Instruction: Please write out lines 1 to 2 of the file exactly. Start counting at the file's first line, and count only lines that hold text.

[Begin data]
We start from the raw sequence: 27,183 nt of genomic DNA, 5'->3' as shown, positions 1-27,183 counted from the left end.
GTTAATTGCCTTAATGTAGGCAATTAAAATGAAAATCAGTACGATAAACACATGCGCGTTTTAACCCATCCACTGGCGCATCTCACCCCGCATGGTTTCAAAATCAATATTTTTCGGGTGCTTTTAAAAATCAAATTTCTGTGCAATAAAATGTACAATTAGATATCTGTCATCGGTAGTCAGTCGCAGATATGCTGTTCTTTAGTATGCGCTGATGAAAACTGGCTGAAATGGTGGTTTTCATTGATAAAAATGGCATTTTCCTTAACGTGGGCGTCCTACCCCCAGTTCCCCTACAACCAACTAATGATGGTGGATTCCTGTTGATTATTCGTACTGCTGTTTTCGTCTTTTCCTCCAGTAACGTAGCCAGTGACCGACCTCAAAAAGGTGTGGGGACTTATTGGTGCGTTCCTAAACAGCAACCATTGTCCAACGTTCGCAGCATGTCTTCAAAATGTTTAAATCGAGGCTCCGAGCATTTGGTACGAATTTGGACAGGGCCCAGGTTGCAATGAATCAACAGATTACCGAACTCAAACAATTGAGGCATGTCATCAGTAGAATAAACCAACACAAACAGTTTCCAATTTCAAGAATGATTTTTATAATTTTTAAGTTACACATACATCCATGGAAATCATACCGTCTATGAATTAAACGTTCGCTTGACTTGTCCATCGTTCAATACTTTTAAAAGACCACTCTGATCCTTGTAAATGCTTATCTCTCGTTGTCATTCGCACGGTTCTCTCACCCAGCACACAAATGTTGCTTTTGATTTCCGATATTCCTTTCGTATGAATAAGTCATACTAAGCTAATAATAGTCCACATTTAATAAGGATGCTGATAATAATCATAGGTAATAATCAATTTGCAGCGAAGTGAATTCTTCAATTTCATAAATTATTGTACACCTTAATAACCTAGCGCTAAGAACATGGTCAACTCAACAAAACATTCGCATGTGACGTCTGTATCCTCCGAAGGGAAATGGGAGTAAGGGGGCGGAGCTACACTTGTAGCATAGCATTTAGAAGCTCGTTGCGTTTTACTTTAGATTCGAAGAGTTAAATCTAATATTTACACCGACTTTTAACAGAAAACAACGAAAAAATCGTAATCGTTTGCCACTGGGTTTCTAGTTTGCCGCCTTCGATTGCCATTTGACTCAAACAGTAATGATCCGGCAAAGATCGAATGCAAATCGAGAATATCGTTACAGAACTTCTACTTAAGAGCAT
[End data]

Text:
We start from the raw sequence: 27,183 nt of genomic DNA, 5'->3' as shown, positions 1-27,183 counted from the left end.
GTTAATTGCCTTAATGTAGGCAATTAAAATGAAAATCAGTACGATAAACACATGCGCGTTTTAACCCATCCACTGGCGCATCTCACCCCGCATGGTTTCAAAATCAATATTTTTCGGGTGCTTTTAAAAATCAAATTTCTGTGCAATAAAATGTACAATTAGATATCTGTCATCGGTAGTCAGTCGCAGATATGCTGTTCTTTAGTATGCGCTGATGAAAACTGGCTGAAATGGTGGTTTTCATTGATAAAAATGGCATTTTCCTTAACGTGGGCGTCCTACCCCCAGTTCCCCTACAACCAACTAATGATGGTGGATTCCTGTTGATTATTCGTACTGCTGTTTTCGTCTTTTCCTCCAGTAACGTAGCCAGTGACCGACCTCAAAAAGGTGTGGGGACTTATTGGTGCGTTCCTAAACAGCAACCATTGTCCAACGTTCGCAGCATGTCTTCAAAATGTTTAAATCGAGGCTCCGAGCATTTGGTACGAATTTGGACAGGGCCCAGGTTGCAATGAATCAACAGATTACCGAACTCAAACAATTGAGGCATGTCATCAGTAGAATAAACCAACACAAACAGTTTCCAATTTCAAGAATGATTTTTATAATTTTTAAGTTACACATACATCCATGGAAATCATACCGTCTATGAATTAAACGTTCGCTTGACTTGTCCATCGTTCAATACTTTTAAAAGACCACTCTGATCCTTGTAAATGCTTATCTCTCGTTGTCATTCGCACGGTTCTCTCACCCAGCACACAAATGTTGCTTTTGATTTCCGATATTCCTTTCGTATGAATAAGTCATACTAAGCTAATAATAGTCCACATTTAATAAGGATGCTGATAATAATCATAGGTAATAATCAATTTGCAGCGAAGTGAATTCTTCAATTTCATAAATTATTGTACACCTTAATAACCTAGCGCTAAGAACATGGTCAACTCAACAAAACATTCGCATGTGACGTCTGTATCCTCCGAAGGGAAATGGGAGTAAGGGGGCGGAGCTACACTTGTAGCATAGCATTTAGAAGCTCGTTGCGTTTTACTTTAGATTCGAAGAGTTAAATCTAATATTTACACCGACTTTTAACAGAAAACAACGAAAAAATCGTAATCGTTTGCCACTGGGTTTCTAGTTTGCCGCCTTCGATTGCCATTTGACTCAAACAGTAATGATCCGGCAAAGATCGAATGCAAATCGAGAATATCGTTACAGAACTTCTACTTAAGAGCAT